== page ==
Josh Tierney is relatively new to the medium of comics but has already made his mark. His first major work was on Spera, an all-ages book which incorporated the work of numerous artists. For his second series he headed to space for a different setting to explore. We got a chance to talk with him about his series HaloGen.
Graphic Policy: Where did the idea for the series come from?
Josh Tierney: It began with a sketch of a girl with a tilted halo by Giannis Milonogiannis, which Giannis posted online and which formed the overall world of HaloGen the moment I saw it. From there we added in other characters that Afu Chan, Giannis and I had created independent of each other, forming a delicious sci-fi stew.
GP: Can you tell us a bit more about the religious aspect of this story, as the main character has a halo, and as the story involves the discovery of an ancient space god?
JT: When writing I can take metaphorical figures and turn them into literal ones. The idea of God being real but dead, with His body somewhere out there awaiting discovery, is fascinating to me. In my early childhood I strongly believed in angels, and now I can channel that into Rell.
I’m superstitious. I make wishes on everything that’s traditionally wished upon, and quietly believe in just about everything to some extent. The religious aspects of HaloGen have been built from this.
GP: Are there any challenges to incorporate religious elements into outer space?
JT: As a writer, I can choose what to make real within a story, which makes it easy to incorporate religious elements. Thinking of space as a massive portal to heaven has helped quite a bit.
: Can you talk about the design of the main characters?
: Many of the characters are taken from older illustrations and sketches by Afu and Giannis, so it’s difficult for me to comment on them.
Det being a schoolgirl and the Head of Robotics being a head were my main contributions. I like the idea of God interacting with His creations as a young girl. The Head of Robotics literally being a head is something I find amusing, and easily done with a robot.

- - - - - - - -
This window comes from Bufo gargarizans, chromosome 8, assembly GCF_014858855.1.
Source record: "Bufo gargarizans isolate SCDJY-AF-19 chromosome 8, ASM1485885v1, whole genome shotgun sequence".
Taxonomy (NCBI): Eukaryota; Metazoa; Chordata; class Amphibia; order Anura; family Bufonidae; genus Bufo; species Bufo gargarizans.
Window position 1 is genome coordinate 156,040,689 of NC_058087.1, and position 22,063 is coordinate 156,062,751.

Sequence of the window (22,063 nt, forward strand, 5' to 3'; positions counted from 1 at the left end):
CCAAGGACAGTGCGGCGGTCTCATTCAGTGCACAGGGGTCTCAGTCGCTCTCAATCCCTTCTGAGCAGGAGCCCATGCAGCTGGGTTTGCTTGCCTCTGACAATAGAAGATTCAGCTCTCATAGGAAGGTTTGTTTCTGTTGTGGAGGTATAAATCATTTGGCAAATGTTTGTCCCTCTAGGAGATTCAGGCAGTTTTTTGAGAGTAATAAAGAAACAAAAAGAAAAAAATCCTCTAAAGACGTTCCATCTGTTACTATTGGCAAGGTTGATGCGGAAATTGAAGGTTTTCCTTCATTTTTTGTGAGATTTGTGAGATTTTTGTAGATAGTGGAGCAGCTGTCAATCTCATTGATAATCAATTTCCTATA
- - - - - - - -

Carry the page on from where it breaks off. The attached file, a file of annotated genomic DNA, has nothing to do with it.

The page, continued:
I also helped with some ideas for Rell’s holosuit.
GP: A lot of series have bypassed placing the male as the hero in place of a female heroine. Do you think that this is because of a desired shift in demographics, or has the demographic already taken place?
JT: I haven’t been to as many comic conventions as I’d like, but it seems to me that around half the goers are women. When I go to a comic store, there are often more women than men looking around. I imagine publishers must be taking notice of this as well.
: Do you feel any additional challenges as a man writing a female character?
JT: It’s easier for me to identify with a female character in any media, which is partly why most of the protagonists I write are women. I also focus on writing characters as individuals, rather than general “male” or “female” types.
GP: When writing and deciding on a main character, are there ever secondary characters that become more interesting to you than the primary?
JT: Somehow this hasn’t happened yet. There are many characters in HaloGen I consider just as interesting as Rell, though.
GP: Are there any current events or issues which have guided the direction of the story?
JT: None. I take inspiration from creativity, and the art of Afu and Giannis has guided the story more than anything else.